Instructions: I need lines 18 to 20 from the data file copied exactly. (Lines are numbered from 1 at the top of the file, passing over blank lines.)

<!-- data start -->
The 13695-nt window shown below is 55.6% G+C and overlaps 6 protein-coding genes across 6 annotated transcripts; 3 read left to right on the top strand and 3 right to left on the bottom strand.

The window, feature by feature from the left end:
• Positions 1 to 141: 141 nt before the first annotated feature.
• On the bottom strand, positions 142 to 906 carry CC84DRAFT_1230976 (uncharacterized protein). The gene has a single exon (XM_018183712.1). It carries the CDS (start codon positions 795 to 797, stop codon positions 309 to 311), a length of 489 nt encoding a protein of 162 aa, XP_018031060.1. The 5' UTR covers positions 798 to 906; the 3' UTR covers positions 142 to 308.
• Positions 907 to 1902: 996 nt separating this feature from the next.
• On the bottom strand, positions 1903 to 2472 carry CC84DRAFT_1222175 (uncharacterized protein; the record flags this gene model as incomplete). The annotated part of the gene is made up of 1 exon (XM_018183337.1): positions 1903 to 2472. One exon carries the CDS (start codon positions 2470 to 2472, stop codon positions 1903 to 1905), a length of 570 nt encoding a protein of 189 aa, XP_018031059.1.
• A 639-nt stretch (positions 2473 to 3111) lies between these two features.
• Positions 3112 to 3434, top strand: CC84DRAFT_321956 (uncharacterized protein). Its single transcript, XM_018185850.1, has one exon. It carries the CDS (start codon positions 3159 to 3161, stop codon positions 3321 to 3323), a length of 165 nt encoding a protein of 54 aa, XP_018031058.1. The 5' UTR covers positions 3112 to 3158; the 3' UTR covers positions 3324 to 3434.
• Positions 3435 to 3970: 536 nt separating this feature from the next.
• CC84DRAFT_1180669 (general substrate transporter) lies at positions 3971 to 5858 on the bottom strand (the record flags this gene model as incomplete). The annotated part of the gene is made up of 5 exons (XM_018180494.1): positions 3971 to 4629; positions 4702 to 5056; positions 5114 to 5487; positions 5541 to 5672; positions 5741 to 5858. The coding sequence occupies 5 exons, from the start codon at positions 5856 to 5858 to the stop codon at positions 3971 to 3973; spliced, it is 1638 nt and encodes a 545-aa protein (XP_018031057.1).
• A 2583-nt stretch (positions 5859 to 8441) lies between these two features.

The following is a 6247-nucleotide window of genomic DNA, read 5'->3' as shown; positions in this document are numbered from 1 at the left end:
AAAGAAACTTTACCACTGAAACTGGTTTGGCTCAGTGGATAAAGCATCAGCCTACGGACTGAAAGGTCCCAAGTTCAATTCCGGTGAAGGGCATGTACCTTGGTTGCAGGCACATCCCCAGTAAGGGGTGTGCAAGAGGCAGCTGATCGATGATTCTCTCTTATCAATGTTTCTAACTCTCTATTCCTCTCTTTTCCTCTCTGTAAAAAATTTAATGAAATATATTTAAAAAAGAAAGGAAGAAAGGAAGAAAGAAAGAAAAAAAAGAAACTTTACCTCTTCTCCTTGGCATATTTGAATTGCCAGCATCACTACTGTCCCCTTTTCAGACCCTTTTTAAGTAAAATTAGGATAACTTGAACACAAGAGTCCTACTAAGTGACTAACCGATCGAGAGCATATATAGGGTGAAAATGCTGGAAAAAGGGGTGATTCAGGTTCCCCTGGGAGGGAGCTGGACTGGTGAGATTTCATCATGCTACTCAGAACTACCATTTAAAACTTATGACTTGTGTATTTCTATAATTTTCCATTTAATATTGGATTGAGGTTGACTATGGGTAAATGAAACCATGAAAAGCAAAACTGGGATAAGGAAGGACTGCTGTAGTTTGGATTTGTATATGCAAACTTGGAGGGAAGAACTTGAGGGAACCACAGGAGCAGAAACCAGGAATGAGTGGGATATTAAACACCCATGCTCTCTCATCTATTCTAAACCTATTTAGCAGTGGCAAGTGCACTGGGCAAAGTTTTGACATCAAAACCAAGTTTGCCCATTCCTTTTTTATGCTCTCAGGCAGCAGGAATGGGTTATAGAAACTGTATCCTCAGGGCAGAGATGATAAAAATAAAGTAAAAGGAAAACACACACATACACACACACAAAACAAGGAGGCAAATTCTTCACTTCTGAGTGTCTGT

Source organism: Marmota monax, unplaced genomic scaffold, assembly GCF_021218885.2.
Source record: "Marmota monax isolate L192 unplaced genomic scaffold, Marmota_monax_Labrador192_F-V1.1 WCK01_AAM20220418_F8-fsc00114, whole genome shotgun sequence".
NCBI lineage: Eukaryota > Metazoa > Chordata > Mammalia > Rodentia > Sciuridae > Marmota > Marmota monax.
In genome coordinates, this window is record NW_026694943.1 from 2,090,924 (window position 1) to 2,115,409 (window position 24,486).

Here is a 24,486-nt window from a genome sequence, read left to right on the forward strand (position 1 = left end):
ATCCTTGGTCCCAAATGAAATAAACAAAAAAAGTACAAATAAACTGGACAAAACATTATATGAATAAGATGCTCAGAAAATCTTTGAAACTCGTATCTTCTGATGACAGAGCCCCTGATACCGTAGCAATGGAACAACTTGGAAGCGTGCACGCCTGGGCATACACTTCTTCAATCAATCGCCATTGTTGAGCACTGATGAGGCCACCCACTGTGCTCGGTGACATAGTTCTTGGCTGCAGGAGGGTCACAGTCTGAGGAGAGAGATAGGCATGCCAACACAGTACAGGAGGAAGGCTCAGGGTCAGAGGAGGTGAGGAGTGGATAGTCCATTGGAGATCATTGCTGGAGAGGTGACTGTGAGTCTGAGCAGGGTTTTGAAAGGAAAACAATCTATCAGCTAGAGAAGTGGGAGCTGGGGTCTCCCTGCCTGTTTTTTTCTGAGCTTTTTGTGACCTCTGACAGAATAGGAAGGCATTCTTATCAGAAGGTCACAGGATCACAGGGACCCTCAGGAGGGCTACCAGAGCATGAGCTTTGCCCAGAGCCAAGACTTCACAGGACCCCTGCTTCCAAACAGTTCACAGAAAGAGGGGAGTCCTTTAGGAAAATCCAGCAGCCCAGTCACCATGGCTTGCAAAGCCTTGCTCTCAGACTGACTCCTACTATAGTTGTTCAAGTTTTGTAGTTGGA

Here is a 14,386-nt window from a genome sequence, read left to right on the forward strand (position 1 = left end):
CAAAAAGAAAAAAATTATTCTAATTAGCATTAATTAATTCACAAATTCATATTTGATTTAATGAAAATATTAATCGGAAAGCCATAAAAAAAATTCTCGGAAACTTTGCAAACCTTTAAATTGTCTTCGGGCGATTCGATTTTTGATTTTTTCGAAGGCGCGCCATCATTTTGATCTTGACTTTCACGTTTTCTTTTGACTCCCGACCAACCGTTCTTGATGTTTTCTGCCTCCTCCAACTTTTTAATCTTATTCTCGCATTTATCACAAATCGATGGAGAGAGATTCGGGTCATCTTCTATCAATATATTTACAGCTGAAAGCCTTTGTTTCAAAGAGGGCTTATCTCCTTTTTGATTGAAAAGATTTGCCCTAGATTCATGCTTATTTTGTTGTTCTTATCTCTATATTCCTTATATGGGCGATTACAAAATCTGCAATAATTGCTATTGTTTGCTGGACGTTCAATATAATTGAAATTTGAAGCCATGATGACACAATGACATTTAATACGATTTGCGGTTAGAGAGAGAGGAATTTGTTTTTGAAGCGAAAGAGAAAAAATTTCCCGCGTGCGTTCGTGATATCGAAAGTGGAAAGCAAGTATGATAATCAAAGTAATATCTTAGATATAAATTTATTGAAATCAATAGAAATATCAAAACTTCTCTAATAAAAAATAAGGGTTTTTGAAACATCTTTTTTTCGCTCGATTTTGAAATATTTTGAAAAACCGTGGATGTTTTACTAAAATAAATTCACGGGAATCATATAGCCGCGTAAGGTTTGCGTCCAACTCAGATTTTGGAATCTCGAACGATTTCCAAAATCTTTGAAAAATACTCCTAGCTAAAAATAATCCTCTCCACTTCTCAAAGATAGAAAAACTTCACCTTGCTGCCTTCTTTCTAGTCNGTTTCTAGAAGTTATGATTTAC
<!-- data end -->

Here is a 24,486-nt window from a genome sequence, read left to right on the forward strand (position 1 = left end):
ATCCTTGGTCCCAAATGAAATAAACAAAAAAAGTACAAATAAACTGGACAAAACATTATATGAATAAGATGCTCAGAAAATCTTTGAAACTCGTATCTTCTGATGACAGAGCCCCTGATACCGTAGCAATGGAACAACTTGGAAGCGTGCACGCCTGGGCATACACTTCTTCAATCAATCGCCATTGTTGAGCACTGATGAGGCCACCCACTGTGCTCGGTGACATAGTTCTTGGCTGCAGGAGGGTCACAGTCTGAGGAGAGAGATAGGCATGCCAACACAGTACAGGAGGAAGGCTCAGGGTCAGAGGAGGTGAGGAGTGGATAGTCCATTGGAGATCATTGCTGGAGAGGTGACTGTGAGTCTGAGCAGGGTTTTGAAAGGAAAACAATCTATCAGCTAGAGAAGTGGGAGCTGGGGTCTCCCTGCCTGTTTTTTTCTGAGCTTTTTGTGACCTCTGACAGAATAGGAAGGCATTCTTATCAGAAGGTCACAGGATCACAGGGACCCTCAGGAGGGCTACCAGAGCATGAGCTTTGCCCAGAGCCAAGACTTCACAGGACCCCTGCTTCCAAACAGTTCACAGAAAGAGGGGAGTCCTTTAGGAAAATCCAGCAGCCCAGTCACCATGGCTTGCAAAGCCTTGCTCTCAGACTGACTCCTACTATAGTTGTTCAAGTTTTGTAGTTGGA

Here is a 14,386-nt window from a genome sequence, read left to right on the forward strand (position 1 = left end):